Let me count the ways. After 43 years I know your voice—whispering to me across the table, working the crowd with a mike, singing, crying, laughing, mumbling in your sleep. I know your body through the years—from young to aging with mine, every way of dressing and undressing it, all stages of childbearing, weary and thriving, dancing, dozing, rejecting, and receiving. Let me count your tastes in food by the hundreds and music and clothes and friends by the thousands and…and—but I know there’s no way to count the ways I know you.
Why do words fail me when I try to tell how I know you, how I know anyone? Words fail us all. Love songs and Shakespeare come up short. And don’t we have just as hard a time telling what we know about a familiar pathway, a favorite song, and a well-told joke? We’re inarticulate about these essentials of our lives not for lack of words but for lack of awareness of how we know.
We lack awareness, of course, of our unconscious minds. In Chapter 15 of The Social Animal: The Hidden Sources of Love, Character, and Achievement (2011) David Brooks reminds us that most of what we know, we know unconsciously, just like the animals. Evolution has dictated it so, and each of our babies began with unconscious knowing, growing oh-so-slowly, remember, to more conscious thought.
I used to think of myself as a reasonable guy, but Brooks convinced me reason plays a small part in my life, especially my love life. He told me my conscious mind is feeble, operating at “a processing capacity 200,000 times weaker” than my unconscious mind. He reminded me that reason and logic and the scientific method are recent newcomers to the human condition, and they’re useful for solving the simple questions, like, Is the world flat? Or, How far is it to Nairobi? Or, How do cells replicate? For the complex stuff, we need more RAM and more juice.
Think for a minute, my Valentine, with your conscious mind about what your unconscious mind does for you while you’re preoccupied with the “more important” things.
Your unconscious mind keeps track of your body parts, so you don’t poke yourself in the eye when scratching your nose, and so you can glide with me across the dancefloor while winking at the dude over my shoulder.
Your unconscious mind, my dear, keeps track of your innards, so your heart and lungs and guts work in harmony, or when they don’t work so harmoniously, they signal you to sit down before embarrassing things happen.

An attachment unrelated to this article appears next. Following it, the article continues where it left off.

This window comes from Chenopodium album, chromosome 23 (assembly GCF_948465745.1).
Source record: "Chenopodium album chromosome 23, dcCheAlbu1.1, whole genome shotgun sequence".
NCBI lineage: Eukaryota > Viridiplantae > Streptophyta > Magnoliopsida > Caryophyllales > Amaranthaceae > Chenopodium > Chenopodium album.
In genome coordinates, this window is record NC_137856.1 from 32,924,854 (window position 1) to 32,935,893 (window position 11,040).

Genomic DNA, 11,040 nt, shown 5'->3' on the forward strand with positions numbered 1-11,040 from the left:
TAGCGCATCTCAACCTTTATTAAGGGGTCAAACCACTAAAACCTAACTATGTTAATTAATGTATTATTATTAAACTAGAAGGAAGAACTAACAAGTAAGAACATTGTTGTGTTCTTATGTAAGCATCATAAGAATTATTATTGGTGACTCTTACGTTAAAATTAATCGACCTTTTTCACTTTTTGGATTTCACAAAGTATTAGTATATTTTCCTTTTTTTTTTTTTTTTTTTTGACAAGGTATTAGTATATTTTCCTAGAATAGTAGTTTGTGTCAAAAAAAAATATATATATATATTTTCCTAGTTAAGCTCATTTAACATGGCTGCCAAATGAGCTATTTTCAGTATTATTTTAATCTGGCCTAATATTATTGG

While I’m talking with you in the car, your unconscious mind in the driver’s seat is scanning and mapping our surroundings while you intently focus on my every word so you can both converse with me and jump with a shout as soon as you drift across a lane line or take a wrong turn. Two minds hard at work in the same head.
Once you’ve learned them, your unconscious mind automates complex tasks, so it can take over driving your car while you fiddle with the sound system. It can speak for you, so once you became fluent in Swahili, it conjugated your verbs for you effortlessly.
Your unconscious mind identifies your complex patterns of physical sensations and stores them as memories in your library of emotions, which your conscious mind recognizes as the many shades of love, hate, glee, sorrow, trust, suspicion—the whole rainbow of emotions that guide your pursuit of people, tasks, behaviors, ideas, and me.
Try asking your conscious mind to do any of that stuff, much less all at once, and you quickly see that Brooks is right. Your conscious mind and mine are feeble newcomers next to the prodigious powers of our more ancient brains. Our rippling cortex wraps a thin skin of modern reasoning powers over the elaborate orchestration of unconscious processes deep beneath, not just deep in the brain but deep into our bodies, our hearts and bowels and marrow and blood and muscles and out to the farthest reaches. No wonder we talk about “knowing in my heart,” ”that gut feeling,” “muscle memory,” and “smelling danger.” It takes my whole body to make my whole mind know you in all your wondrous ways.
What is practice to the artist, linguist, machinist, dancer, athlete? Practice is the process of moving learning from the conscious to the unconscious mind. On your pillow in fourth grade you practiced saying the alphabet backwards so often that you could sing it out like a song, even now—Z, Y, X, W, V, U…. Later it was Spanish and Swahili on the pillow. When it comes to performing complex tasks, the conscious mind, so slow and deliberate, so guided by intention and effort and reason, is no match for the unconscious mind, which effortlessly achieves the speed and harmony and accuracy and consistency necessary to allow us to sometimes play “out of our minds.” At our best we operate with both minds in full swing, both intentional and intuitive, reasoning and feeling, science and art, modern and ancient, deliberate and automated, careful and effortless.
So, my longtime Valentine, I know you in uncountable ways. No library could archive your every voice, your moves, your moods, every gift, every time we’ve shared. But my archive comes easy, with plenty of room for more of you.